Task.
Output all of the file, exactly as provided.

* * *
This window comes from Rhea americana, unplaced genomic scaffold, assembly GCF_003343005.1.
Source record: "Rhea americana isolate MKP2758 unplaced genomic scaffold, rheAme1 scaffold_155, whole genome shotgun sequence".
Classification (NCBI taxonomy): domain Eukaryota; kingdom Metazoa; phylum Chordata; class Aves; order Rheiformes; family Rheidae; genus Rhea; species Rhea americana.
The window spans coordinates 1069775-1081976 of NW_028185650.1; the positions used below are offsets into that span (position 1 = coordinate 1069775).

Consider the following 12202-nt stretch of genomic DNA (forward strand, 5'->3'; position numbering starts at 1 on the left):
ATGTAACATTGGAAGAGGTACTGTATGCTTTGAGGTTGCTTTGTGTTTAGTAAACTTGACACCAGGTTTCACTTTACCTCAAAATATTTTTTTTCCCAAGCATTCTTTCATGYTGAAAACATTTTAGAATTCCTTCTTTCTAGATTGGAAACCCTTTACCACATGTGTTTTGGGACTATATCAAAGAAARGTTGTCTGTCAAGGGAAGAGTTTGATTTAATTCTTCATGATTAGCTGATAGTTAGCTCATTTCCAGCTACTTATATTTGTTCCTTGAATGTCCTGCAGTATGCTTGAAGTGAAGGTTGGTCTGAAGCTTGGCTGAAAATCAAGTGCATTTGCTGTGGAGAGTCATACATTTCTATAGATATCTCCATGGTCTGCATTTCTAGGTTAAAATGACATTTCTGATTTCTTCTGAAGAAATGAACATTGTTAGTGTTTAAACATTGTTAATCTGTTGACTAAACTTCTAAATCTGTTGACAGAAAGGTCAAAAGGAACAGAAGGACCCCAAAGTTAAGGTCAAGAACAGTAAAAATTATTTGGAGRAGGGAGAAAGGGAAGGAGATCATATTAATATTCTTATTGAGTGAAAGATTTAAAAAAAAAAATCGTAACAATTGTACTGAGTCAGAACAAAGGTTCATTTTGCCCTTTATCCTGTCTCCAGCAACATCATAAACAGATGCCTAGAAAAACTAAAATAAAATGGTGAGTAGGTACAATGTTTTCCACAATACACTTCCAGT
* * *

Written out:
This window comes from Rhea americana, unplaced genomic scaffold, assembly GCF_003343005.1.
Source record: "Rhea americana isolate MKP2758 unplaced genomic scaffold, rheAme1 scaffold_155, whole genome shotgun sequence".
Classification (NCBI taxonomy): domain Eukaryota; kingdom Metazoa; phylum Chordata; class Aves; order Rheiformes; family Rheidae; genus Rhea; species Rhea americana.
The window spans coordinates 1069775-1081976 of NW_028185650.1; the positions used below are offsets into that span (position 1 = coordinate 1069775).

Consider the following 12202-nt stretch of genomic DNA (forward strand, 5'->3'; position numbering starts at 1 on the left):
ATGTAACATTGGAAGAGGTACTGTATGCTTTGAGGTTGCTTTGTGTTTAGTAAACTTGACACCAGGTTTCACTTTACCTCAAAATATTTTTTTTCCCAAGCATTCTTTCATGYTGAAAACATTTTAGAATTCCTTCTTTCTAGATTGGAAACCCTTTACCACATGTGTTTTGGGACTATATCAAAGAAARGTTGTCTGTCAAGGGAAGAGTTTGATTTAATTCTTCATGATTAGCTGATAGTTAGCTCATTTCCAGCTACTTATATTTGTTCCTTGAATGTCCTGCAGTATGCTTGAAGTGAAGGTTGGTCTGAAGCTTGGCTGAAAATCAAGTGCATTTGCTGTGGAGAGTCATACATTTCTATAGATATCTCCATGGTCTGCATTTCTAGGTTAAAATGACATTTCTGATTTCTTCTGAAGAAATGAACATTGTTAGTGTTTAAACATTGTTAATCTGTTGACTAAACTTCTAAATCTGTTGACAGAAAGGTCAAAAGGAACAGAAGGACCCCAAAGTTAAGGTCAAGAACAGTAAAAATTATTTGGAGRAGGGAGAAAGGGAAGGAGATCATATTAATATTCTTATTGAGTGAAAGATTTAAAAAAAAAAATCGTAACAATTGTACTGAGTCAGAACAAAGGTTCATTTTGCCCTTTATCCTGTCTCCAGCAACATCATAAACAGATGCCTAGAAAAACTAAAATAAAATGGTGAGTAGGTACAATGTTTTCCACAATACACTTCCAGT